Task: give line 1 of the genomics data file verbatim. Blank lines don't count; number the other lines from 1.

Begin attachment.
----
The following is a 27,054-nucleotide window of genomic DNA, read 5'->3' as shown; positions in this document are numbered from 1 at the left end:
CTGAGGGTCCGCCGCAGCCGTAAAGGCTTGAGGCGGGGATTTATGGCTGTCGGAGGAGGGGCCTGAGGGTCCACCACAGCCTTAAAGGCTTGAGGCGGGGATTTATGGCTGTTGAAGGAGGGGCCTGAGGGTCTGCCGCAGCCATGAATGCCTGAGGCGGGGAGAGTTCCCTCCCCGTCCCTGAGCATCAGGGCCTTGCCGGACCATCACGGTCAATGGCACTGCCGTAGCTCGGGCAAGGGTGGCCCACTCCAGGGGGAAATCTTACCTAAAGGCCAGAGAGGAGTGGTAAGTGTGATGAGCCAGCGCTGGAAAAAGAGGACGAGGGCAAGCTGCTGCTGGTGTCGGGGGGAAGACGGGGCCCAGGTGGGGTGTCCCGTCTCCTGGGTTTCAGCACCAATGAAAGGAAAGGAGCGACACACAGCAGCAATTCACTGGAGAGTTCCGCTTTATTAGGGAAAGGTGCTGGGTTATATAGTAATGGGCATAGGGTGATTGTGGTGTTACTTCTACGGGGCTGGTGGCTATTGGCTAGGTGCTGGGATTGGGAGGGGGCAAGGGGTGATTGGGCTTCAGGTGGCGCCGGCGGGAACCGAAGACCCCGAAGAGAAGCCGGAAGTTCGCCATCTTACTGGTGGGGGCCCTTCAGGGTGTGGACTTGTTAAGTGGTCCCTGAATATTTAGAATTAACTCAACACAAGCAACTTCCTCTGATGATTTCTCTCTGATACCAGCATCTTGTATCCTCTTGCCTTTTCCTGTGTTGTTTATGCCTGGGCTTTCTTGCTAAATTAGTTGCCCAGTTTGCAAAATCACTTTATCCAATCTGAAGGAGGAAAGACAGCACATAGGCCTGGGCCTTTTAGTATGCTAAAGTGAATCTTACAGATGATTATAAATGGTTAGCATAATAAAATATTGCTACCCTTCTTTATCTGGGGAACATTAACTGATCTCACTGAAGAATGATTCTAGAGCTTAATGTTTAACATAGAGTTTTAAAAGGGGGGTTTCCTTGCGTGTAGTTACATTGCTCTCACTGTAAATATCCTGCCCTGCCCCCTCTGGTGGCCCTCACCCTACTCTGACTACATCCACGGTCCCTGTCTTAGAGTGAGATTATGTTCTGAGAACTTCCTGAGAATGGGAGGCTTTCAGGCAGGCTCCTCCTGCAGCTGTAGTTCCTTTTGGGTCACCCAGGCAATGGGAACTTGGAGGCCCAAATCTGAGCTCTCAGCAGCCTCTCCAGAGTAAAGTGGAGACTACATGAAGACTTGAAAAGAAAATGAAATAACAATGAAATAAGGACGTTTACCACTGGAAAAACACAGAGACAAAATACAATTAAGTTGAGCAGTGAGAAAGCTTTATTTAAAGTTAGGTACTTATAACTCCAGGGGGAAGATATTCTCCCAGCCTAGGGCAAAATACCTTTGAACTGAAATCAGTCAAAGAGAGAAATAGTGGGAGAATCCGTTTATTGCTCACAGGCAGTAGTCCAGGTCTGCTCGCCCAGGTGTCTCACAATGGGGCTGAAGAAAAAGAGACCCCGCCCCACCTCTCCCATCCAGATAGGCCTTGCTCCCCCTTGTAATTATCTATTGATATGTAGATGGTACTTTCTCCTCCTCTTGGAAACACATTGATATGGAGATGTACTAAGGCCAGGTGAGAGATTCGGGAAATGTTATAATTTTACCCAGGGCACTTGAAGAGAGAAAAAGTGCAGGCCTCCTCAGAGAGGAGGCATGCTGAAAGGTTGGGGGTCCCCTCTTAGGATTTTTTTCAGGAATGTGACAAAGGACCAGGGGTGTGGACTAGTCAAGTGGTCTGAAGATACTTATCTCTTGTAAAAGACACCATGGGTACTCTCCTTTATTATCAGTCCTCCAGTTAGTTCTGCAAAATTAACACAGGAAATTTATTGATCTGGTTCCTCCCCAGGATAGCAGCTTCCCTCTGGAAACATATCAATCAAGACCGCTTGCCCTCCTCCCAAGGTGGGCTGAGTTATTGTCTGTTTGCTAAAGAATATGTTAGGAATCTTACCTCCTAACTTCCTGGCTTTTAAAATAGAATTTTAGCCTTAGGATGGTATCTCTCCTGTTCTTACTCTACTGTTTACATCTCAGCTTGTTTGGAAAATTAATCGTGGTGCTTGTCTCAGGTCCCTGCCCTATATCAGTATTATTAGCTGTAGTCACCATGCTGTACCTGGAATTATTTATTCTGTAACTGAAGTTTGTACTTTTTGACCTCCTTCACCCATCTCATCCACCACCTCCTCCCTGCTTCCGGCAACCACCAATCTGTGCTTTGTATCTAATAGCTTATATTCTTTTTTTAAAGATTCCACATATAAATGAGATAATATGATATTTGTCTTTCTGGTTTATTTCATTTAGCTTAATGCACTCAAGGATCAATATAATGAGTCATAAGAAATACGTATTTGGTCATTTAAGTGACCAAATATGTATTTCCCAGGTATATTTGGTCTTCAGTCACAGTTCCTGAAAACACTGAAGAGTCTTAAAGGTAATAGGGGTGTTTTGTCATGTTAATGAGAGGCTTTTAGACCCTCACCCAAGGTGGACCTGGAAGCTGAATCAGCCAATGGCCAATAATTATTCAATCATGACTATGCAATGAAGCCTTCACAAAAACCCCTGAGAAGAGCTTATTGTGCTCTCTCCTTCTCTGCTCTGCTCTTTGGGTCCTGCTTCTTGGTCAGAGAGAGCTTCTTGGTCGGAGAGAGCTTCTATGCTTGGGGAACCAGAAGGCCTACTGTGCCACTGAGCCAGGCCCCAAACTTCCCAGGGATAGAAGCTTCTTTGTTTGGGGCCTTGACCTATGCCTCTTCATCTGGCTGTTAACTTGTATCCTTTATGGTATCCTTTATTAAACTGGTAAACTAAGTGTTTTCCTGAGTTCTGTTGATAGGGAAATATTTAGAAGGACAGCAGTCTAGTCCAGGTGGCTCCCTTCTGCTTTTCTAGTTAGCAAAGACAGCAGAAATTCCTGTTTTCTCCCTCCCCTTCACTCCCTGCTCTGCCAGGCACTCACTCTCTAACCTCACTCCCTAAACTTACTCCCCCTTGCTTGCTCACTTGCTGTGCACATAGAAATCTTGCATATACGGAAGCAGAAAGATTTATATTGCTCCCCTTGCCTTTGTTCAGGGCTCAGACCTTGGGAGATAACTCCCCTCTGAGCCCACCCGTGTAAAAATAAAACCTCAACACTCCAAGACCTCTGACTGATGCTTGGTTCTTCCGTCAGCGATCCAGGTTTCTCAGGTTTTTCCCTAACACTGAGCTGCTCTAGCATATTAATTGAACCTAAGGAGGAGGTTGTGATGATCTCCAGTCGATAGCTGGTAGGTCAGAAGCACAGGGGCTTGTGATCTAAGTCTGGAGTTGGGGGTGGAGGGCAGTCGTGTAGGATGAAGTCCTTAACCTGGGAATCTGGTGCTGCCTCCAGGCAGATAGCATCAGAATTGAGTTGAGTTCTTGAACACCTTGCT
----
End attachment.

The following is a 27,054-nucleotide window of genomic DNA, read 5'->3' as shown; positions in this document are numbered from 1 at the left end: